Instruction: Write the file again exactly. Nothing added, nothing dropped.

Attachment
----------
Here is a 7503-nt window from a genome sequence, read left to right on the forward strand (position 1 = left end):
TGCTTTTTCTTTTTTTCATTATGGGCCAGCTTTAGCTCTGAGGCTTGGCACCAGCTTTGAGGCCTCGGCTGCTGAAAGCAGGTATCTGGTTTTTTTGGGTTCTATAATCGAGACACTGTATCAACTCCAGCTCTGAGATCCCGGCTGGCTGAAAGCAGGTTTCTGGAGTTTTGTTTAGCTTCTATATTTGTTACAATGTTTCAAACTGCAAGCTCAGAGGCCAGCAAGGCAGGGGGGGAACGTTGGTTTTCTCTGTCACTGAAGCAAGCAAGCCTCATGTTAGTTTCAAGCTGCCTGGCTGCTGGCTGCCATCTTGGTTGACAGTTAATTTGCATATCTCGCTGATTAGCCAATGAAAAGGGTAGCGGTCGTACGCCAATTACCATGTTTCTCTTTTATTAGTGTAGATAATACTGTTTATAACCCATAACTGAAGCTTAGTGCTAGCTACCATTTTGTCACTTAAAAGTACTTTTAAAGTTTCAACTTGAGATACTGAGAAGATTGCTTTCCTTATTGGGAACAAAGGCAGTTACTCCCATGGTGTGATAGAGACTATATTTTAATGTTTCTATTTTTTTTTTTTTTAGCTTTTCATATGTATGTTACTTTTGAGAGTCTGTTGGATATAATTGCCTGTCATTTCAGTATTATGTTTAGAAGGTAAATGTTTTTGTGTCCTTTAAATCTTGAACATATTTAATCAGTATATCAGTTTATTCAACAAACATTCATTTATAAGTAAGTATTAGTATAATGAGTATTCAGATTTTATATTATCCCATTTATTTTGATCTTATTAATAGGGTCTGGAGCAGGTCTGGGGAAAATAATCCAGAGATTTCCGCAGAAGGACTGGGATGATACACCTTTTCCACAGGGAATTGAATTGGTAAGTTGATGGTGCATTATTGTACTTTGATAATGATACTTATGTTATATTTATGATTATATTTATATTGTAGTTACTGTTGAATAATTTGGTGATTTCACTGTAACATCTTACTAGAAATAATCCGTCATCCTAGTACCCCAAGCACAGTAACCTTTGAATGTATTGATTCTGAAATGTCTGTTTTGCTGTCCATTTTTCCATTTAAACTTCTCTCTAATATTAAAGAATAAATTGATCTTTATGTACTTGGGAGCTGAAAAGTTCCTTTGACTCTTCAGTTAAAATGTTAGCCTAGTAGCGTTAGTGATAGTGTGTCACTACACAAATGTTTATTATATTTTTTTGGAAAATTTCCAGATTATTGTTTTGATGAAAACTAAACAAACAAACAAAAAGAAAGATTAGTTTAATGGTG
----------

Here is a 7503-nt window from a genome sequence, read left to right on the forward strand (position 1 = left end):
TGCTTTTTCTTTTTTTCATTATGGGCCAGCTTTAGCTCTGAGGCTTGGCACCAGCTTTGAGGCCTCGGCTGCTGAAAGCAGGTATCTGGTTTTTTTGGGTTCTATAATCGAGACACTGTATCAACTCCAGCTCTGAGATCCCGGCTGGCTGAAAGCAGGTTTCTGGAGTTTTGTTTAGCTTCTATATTTGTTACAATGTTTCAAACTGCAAGCTCAGAGGCCAGCAAGGCAGGGGGGGAACGTTGGTTTTCTCTGTCACTGAAGCAAGCAAGCCTCATGTTAGTTTCAAGCTGCCTGGCTGCTGGCTGCCATCTTGGTTGACAGTTAATTTGCATATCTCGCTGATTAGCCAATGAAAAGGGTAGCGGTCGTACGCCAATTACCATGTTTCTCTTTTATTAGTGTAGATAATACTGTTTATAACCCATAACTGAAGCTTAGTGCTAGCTACCATTTTGTCACTTAAAAGTACTTTTAAAGTTTCAACTTGAGATACTGAGAAGATTGCTTTCCTTATTGGGAACAAAGGCAGTTACTCCCATGGTGTGATAGAGACTATATTTTAATGTTTCTATTTTTTTTTTTTTTAGCTTTTCATATGTATGTTACTTTTGAGAGTCTGTTGGATATAATTGCCTGTCATTTCAGTATTATGTTTAGAAGGTAAATGTTTTTGTGTCCTTTAAATCTTGAACATATTTAATCAGTATATCAGTTTATTCAACAAACATTCATTTATAAGTAAGTATTAGTATAATGAGTATTCAGATTTTATATTATCCCATTTATTTTGATCTTATTAATAGGGTCTGGAGCAGGTCTGGGGAAAATAATCCAGAGATTTCCGCAGAAGGACTGGGATGATACACCTTTTCCACAGGGAATTGAATTGGTAAGTTGATGGTGCATTATTGTACTTTGATAATGATACTTATGTTATATTTATGATTATATTTATATTGTAGTTACTGTTGAATAATTTGGTGATTTCACTGTAACATCTTACTAGAAATAATCCGTCATCCTAGTACCCCAAGCACAGTAACCTTTGAATGTATTGATTCTGAAATGTCTGTTTTGCTGTCCATTTTTCCATTTAAACTTCTCTCTAATATTAAAGAATAAATTGATCTTTATGTACTTGGGAGCTGAAAAGTTCCTTTGACTCTTCAGTTAAAATGTTAGCCTAGTAGCGTTAGTGATAGTGTGTCACTACACAAATGTTTATTATATTTTTTTGGAAAATTTCCAGATTATTGTTTTGATGAAAACTAAACAAACAAACAAAAAGAAAGATTAGTTTAATGGTG